“Child sexual abuse is a crime that makes victims and family members feel very isolated,” Jenna says. “I’m grateful a woman at the police station gave my parents a brochure about the Children’s Advocacy Center.”
Jenna was reluctant at first but responded well to the warm greeting when she and her parents arrived at the Children’s Advocacy Center of Denton County. It didn’t take long to tear down her wall of self-protection. Jenna was diagnosed with PTSD, anxiety, depression, insomnia, and suicidal ideation. She learned of the courtroom, as their relationship could never go back to the way it was.
“Although I was on the stand for over three hours, I felt braver and stronger for facing him,” Jenna says.
In the end, her perpetrator pleaded guilty and was sentenced to 20 years in prison.
In 2007, Jenna went back to The Children’s Advocacy Center to fulfill her Psychology internship hours. With a different perspective this time, she saw how prevalent child sexual abuse is and the impact it has on society.
“It’s estimated there are 42 million survivors of child sexual abuse in America alone,” notes Jenna. “Texas State Representative Tan Parker R-Dist. 63, visited the Advocacy Center with his wife. I shared my experience with him and addressed the need for prevention education. After our informal meeting, we started pursuing Jenna’s Law, a requirement for prevention education in schools.”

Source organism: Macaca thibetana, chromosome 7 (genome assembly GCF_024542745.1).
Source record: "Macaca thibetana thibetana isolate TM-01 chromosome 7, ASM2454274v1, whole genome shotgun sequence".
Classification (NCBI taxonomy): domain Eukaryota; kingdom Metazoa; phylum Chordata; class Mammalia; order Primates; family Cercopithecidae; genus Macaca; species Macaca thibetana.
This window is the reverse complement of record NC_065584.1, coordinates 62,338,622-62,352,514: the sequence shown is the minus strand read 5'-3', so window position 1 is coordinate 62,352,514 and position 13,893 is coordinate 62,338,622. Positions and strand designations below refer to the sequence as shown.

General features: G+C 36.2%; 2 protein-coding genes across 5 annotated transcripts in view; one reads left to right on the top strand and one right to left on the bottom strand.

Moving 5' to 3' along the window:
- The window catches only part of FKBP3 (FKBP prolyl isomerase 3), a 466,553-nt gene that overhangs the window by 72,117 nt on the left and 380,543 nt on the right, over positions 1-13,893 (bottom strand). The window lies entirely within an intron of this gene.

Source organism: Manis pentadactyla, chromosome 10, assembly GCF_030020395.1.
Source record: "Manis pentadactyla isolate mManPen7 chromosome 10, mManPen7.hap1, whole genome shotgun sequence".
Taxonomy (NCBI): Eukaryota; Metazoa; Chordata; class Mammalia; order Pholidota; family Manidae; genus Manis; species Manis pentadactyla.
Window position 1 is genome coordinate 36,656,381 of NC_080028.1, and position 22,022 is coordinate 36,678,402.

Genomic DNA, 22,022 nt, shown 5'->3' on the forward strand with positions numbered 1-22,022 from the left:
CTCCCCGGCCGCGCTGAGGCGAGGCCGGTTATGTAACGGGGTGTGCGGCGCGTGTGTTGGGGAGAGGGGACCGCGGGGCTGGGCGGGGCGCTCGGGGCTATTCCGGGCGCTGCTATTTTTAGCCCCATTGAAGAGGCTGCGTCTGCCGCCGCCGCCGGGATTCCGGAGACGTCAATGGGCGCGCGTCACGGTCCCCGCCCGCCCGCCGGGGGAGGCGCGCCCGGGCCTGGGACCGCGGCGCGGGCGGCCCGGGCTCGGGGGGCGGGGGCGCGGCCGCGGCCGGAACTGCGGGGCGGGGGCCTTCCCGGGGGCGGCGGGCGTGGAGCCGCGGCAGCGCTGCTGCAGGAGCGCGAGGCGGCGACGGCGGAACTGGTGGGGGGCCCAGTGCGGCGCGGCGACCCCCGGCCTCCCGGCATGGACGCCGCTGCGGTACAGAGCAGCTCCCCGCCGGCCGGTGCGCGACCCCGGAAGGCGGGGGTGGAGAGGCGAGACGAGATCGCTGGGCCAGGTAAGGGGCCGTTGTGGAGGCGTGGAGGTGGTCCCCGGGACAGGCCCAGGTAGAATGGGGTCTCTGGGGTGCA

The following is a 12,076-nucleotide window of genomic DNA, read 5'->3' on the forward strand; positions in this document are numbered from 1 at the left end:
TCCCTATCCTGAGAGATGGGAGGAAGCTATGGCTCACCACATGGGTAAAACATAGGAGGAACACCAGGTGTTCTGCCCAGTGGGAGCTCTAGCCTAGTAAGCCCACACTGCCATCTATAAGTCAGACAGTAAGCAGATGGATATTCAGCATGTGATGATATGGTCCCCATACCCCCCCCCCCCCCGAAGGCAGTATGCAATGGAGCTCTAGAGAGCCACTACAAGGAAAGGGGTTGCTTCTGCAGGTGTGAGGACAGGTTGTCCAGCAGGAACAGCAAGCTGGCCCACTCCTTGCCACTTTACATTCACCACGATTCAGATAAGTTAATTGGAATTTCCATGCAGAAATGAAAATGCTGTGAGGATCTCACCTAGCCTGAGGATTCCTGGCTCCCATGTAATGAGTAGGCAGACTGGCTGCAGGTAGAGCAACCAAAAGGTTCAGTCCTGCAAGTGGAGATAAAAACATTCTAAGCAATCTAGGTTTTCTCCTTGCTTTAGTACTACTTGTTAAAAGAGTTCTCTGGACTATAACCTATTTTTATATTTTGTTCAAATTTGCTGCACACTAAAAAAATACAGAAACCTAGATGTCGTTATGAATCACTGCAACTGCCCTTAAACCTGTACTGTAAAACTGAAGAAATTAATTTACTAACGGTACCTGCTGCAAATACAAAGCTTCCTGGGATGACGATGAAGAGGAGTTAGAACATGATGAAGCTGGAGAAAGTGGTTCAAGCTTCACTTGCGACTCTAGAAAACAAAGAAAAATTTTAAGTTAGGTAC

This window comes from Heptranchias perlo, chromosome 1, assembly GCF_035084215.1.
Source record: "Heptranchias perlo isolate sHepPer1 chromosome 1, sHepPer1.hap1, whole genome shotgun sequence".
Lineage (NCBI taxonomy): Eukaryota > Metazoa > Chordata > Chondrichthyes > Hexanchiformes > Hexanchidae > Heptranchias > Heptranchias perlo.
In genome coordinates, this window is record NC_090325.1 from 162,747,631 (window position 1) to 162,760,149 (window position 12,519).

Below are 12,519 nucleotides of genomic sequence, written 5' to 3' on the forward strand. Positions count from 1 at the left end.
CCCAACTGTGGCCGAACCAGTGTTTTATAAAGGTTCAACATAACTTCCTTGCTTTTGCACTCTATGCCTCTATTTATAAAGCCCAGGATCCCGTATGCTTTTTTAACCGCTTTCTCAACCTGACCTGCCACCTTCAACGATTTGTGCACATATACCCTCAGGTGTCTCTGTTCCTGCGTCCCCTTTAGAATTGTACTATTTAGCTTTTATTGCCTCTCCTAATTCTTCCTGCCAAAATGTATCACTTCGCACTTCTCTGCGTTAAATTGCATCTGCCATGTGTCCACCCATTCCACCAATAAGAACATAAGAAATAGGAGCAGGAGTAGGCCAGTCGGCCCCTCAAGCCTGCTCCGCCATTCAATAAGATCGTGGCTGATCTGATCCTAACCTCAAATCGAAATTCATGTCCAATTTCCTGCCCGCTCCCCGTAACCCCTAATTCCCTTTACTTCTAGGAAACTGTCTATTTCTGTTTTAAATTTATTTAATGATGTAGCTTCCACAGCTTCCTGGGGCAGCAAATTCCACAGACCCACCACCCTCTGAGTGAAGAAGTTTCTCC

Jenna’s Law was introduced and passed in the 2009 Texas legislative session and received a unanimous vote from the House and the Senate. It requires that each school district adopt and implement a prevention policy that educates primary and secondary school students and teachers on how to recognize and report child sexual abuse. It was the first comprehensive child sexual abuse prevention education mandate in the U.S for both students and teachers. Now, over half of the states in the U.S. have adopted legislation reflecting the principles of Jenna’s Law education.
“I know what it’s like to wear the shackles of shame that so often accompany this crime,” Jenna says. “When you break free from those shackles, you want others to be free, too. My hope is that survivors speak up, receive the services they need, and thrive.”
Jenna has taken a profoundly negative, difficult and powerless experience and turned it into a powerful advocacy for others. She has received local and national support for her openness and honesty about the need for prevention. She partnered with Childhelp USA and their “Speak Up Be Safe” anti-victimization program for children and youth, a prevention curriculum aimed at stopping and preventing child abuse, including physical abuse, emotional abuse, sexual abuse, neglect, bullying, and cyberbullying.
Since 2004, Jenna Quinn has spoken at over 100 Children’s Advocacy Centers across the country and has truly dedicated her life to “Stopping the Silence as a Voice for the Voiceless.”
For her courage, grit, and tireless dedication to preventing child sexual abuse and promoting education and awareness, Good Life Family is honoring Jenna Quinn with our Very Inspiring Person Award.